A façade of glass and pine wood

Norwegian architectural studio Snøhetta designed a new extension and outdoor entrance of the Norwegian Skimuseet in Oslo, featuring a glass façade covered with pine wood planks.

The Skimuseet in Oslo is the world’s oldest ski museum. For its 100-year anniversary, Snøhetta designed the new extension and outdoor entrance, situated by the Holmenkollen Ski Jump. In 2010, the ski jump reopened after an upgrade, and the museum was partly covered by the construction.

Snøhetta aimed to bring the museum back into the limelight and make it more accessible. The studio dismantled a third of the building and gave it a new façade, consisting of a five-metre-tall glass wall partially clad by a curtain of Norwegian pine wood planks, 1207 pieces in total. The pine was inspired by the original material for skis, and the traditional wooden fence skigard, which is a fence made of rows or skis that are laid diagonally above each other and fastened between pairs of poles using wicker, twigs or steel wire. The cladding follows the façade longitudinally, sticking out at both ends. The wood was also chosen to contrast with the ski jump’s hard surfaces such as concrete, steel, stone.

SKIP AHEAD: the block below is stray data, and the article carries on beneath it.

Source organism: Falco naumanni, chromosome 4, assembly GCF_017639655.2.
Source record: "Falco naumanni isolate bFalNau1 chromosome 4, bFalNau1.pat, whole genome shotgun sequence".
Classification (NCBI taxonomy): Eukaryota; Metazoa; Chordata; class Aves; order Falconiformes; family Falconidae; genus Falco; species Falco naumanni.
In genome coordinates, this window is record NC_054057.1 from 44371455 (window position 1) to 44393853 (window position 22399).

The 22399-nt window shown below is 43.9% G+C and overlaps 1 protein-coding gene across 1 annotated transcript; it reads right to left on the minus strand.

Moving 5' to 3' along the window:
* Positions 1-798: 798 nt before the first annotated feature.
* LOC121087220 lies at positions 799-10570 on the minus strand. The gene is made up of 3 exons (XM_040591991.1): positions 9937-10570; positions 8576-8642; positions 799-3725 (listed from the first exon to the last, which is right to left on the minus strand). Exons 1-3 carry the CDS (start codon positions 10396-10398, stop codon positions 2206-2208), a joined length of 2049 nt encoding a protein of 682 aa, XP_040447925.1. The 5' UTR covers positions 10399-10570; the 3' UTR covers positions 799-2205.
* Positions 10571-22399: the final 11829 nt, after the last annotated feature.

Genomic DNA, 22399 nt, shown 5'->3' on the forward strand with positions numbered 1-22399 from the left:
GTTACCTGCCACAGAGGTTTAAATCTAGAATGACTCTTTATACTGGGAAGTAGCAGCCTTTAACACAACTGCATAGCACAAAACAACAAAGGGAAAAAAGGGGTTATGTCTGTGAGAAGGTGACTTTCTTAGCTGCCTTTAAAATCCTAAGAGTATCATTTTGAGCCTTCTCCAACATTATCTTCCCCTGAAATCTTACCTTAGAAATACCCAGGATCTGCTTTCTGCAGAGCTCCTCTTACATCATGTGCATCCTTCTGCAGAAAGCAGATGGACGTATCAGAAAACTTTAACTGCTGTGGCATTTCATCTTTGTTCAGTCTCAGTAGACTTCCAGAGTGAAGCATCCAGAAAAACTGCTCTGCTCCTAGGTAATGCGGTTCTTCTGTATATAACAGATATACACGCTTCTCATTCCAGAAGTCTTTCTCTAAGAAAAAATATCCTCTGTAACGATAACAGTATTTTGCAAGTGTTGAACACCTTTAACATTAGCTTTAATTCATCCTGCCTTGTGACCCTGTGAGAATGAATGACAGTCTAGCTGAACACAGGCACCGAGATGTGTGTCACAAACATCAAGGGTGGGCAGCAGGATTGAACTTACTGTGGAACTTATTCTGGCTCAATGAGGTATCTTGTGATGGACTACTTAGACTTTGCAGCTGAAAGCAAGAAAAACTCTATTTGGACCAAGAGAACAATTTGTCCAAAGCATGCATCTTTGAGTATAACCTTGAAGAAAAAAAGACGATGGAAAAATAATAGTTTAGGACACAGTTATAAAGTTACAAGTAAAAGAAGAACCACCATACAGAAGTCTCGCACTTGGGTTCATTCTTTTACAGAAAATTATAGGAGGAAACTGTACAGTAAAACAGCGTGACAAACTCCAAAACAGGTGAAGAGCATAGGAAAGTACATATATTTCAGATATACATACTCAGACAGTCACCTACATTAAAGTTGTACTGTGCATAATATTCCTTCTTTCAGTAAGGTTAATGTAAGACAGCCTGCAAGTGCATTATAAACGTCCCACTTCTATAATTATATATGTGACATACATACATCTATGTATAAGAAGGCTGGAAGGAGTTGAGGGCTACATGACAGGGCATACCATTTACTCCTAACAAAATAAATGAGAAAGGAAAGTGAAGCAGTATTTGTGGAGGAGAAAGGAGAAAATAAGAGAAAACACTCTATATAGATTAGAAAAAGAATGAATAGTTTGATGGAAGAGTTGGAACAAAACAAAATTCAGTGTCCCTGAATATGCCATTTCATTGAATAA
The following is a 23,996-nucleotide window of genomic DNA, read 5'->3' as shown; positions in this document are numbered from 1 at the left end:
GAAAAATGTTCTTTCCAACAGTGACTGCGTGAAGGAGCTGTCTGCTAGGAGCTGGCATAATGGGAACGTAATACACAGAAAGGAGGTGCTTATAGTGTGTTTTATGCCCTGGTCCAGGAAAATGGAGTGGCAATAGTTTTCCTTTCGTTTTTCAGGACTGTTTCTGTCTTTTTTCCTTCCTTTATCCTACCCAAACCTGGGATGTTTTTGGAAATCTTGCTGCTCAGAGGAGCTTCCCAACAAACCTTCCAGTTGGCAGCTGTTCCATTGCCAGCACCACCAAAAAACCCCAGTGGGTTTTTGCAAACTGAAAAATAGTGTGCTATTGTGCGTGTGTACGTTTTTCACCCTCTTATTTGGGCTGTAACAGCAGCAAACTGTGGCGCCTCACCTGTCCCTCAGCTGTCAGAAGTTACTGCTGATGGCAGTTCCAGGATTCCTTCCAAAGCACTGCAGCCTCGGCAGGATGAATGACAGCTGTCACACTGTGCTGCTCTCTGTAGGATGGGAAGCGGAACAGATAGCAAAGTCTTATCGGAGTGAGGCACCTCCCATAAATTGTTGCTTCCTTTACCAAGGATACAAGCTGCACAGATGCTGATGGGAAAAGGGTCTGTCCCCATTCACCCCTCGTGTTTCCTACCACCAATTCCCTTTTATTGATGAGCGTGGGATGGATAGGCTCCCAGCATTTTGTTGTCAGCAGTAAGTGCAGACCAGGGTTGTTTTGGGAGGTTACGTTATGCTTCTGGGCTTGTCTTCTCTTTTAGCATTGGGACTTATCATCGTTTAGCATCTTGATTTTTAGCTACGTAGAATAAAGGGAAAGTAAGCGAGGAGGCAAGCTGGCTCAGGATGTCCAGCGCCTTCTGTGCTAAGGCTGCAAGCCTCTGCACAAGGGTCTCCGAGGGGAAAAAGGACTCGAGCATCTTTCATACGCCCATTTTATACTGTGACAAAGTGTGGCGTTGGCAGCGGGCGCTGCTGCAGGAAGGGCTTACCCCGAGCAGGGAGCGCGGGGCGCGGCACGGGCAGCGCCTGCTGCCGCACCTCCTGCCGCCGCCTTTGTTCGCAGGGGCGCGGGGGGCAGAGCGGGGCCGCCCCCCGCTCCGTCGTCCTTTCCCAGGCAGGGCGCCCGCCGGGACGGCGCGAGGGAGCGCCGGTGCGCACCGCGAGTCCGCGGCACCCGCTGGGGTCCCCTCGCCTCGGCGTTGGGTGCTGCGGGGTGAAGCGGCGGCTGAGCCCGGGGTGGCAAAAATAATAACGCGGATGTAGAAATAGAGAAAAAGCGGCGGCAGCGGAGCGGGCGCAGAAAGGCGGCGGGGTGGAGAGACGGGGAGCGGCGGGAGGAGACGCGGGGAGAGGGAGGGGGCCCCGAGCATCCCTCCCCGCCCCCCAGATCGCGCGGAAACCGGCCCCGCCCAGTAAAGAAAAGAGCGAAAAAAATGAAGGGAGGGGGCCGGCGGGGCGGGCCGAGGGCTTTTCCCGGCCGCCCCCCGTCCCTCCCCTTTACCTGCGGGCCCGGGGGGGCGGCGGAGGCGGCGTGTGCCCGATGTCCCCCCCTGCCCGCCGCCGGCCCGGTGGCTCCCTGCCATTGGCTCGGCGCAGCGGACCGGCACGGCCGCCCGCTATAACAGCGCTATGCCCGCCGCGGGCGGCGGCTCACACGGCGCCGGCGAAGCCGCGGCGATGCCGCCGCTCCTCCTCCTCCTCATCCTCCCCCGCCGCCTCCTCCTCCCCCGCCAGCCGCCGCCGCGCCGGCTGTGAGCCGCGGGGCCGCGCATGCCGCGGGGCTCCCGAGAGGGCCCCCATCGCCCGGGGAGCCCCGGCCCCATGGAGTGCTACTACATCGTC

The massive concrete pillars supporting the ski jump are visible inside the new extension. The main structure of the building is made of glulam frames.

The museum space has walls of concrete and slate, and the interior was designed to contrast this. The furniture colors are taken from the Norwegian skiing life: the classic, red anoraks, the green spruce forest, and the white snow.

The fixed interior and the bar tables are built from pine plywood with red linoleum surfaces. The upholstered chairs and the long sofa are clad with Norwegian wool textiles. The cubic tables are handmade by the client Skiforeningen, with raw pinewood from the forest around Holmenkollen.

Photos: Thomas Ekström